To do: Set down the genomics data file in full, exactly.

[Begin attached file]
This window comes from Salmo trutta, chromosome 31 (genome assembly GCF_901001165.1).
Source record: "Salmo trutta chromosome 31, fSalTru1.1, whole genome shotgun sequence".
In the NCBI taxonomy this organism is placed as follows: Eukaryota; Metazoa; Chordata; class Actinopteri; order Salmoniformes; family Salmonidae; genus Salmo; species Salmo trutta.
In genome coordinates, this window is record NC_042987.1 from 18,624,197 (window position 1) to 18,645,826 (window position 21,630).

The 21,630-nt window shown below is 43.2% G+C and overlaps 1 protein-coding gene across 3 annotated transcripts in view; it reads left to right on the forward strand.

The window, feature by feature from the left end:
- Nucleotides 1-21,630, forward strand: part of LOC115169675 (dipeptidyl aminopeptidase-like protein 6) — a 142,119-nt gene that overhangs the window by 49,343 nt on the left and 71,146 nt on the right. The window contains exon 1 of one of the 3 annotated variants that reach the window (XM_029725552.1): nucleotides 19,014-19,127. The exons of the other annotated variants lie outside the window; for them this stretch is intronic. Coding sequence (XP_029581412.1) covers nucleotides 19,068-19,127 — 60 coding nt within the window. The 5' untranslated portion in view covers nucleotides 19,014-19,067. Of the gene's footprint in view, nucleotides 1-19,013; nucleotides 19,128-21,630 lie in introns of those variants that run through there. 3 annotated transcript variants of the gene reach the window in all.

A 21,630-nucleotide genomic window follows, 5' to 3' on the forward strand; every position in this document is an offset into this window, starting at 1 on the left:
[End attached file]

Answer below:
This window comes from Salmo trutta, chromosome 31 (genome assembly GCF_901001165.1).
Source record: "Salmo trutta chromosome 31, fSalTru1.1, whole genome shotgun sequence".
In the NCBI taxonomy this organism is placed as follows: Eukaryota; Metazoa; Chordata; class Actinopteri; order Salmoniformes; family Salmonidae; genus Salmo; species Salmo trutta.
In genome coordinates, this window is record NC_042987.1 from 18,624,197 (window position 1) to 18,645,826 (window position 21,630).

The 21,630-nt window shown below is 43.2% G+C and overlaps 1 protein-coding gene across 3 annotated transcripts in view; it reads left to right on the forward strand.

The window, feature by feature from the left end:
- Nucleotides 1-21,630, forward strand: part of LOC115169675 (dipeptidyl aminopeptidase-like protein 6) — a 142,119-nt gene that overhangs the window by 49,343 nt on the left and 71,146 nt on the right. The window contains exon 1 of one of the 3 annotated variants that reach the window (XM_029725552.1): nucleotides 19,014-19,127. The exons of the other annotated variants lie outside the window; for them this stretch is intronic. Coding sequence (XP_029581412.1) covers nucleotides 19,068-19,127 — 60 coding nt within the window. The 5' untranslated portion in view covers nucleotides 19,014-19,067. Of the gene's footprint in view, nucleotides 1-19,013; nucleotides 19,128-21,630 lie in introns of those variants that run through there. 3 annotated transcript variants of the gene reach the window in all.

A 21,630-nucleotide genomic window follows, 5' to 3' on the forward strand; every position in this document is an offset into this window, starting at 1 on the left: